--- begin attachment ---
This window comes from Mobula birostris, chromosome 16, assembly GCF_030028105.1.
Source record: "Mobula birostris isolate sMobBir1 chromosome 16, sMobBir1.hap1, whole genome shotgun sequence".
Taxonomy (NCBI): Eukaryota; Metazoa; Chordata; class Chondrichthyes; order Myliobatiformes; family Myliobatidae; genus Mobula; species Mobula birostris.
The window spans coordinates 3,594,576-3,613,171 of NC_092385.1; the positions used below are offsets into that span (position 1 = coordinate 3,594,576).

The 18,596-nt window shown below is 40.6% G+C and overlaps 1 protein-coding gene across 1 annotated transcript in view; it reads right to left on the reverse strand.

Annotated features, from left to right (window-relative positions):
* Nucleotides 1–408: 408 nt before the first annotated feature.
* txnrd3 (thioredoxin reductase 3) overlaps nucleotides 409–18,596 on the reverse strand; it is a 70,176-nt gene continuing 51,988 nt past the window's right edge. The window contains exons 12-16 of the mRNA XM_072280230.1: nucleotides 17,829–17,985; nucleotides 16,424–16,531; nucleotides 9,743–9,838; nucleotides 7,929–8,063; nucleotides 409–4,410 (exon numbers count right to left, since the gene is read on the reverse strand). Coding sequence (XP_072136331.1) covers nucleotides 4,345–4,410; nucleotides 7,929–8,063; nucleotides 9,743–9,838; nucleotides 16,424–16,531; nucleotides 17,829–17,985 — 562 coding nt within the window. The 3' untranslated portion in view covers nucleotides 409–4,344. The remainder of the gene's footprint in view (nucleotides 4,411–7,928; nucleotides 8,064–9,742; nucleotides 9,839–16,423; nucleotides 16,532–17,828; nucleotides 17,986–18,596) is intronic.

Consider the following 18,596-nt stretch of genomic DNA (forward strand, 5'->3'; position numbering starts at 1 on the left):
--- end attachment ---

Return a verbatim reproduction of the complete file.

This window comes from Mobula birostris, chromosome 16, assembly GCF_030028105.1.
Source record: "Mobula birostris isolate sMobBir1 chromosome 16, sMobBir1.hap1, whole genome shotgun sequence".
Taxonomy (NCBI): Eukaryota; Metazoa; Chordata; class Chondrichthyes; order Myliobatiformes; family Myliobatidae; genus Mobula; species Mobula birostris.
The window spans coordinates 3,594,576-3,613,171 of NC_092385.1; the positions used below are offsets into that span (position 1 = coordinate 3,594,576).

The 18,596-nt window shown below is 40.6% G+C and overlaps 1 protein-coding gene across 1 annotated transcript in view; it reads right to left on the reverse strand.

Annotated features, from left to right (window-relative positions):
* Nucleotides 1–408: 408 nt before the first annotated feature.
* txnrd3 (thioredoxin reductase 3) overlaps nucleotides 409–18,596 on the reverse strand; it is a 70,176-nt gene continuing 51,988 nt past the window's right edge. The window contains exons 12-16 of the mRNA XM_072280230.1: nucleotides 17,829–17,985; nucleotides 16,424–16,531; nucleotides 9,743–9,838; nucleotides 7,929–8,063; nucleotides 409–4,410 (exon numbers count right to left, since the gene is read on the reverse strand). Coding sequence (XP_072136331.1) covers nucleotides 4,345–4,410; nucleotides 7,929–8,063; nucleotides 9,743–9,838; nucleotides 16,424–16,531; nucleotides 17,829–17,985 — 562 coding nt within the window. The 3' untranslated portion in view covers nucleotides 409–4,344. The remainder of the gene's footprint in view (nucleotides 4,411–7,928; nucleotides 8,064–9,742; nucleotides 9,839–16,423; nucleotides 16,532–17,828; nucleotides 17,986–18,596) is intronic.

Consider the following 18,596-nt stretch of genomic DNA (forward strand, 5'->3'; position numbering starts at 1 on the left):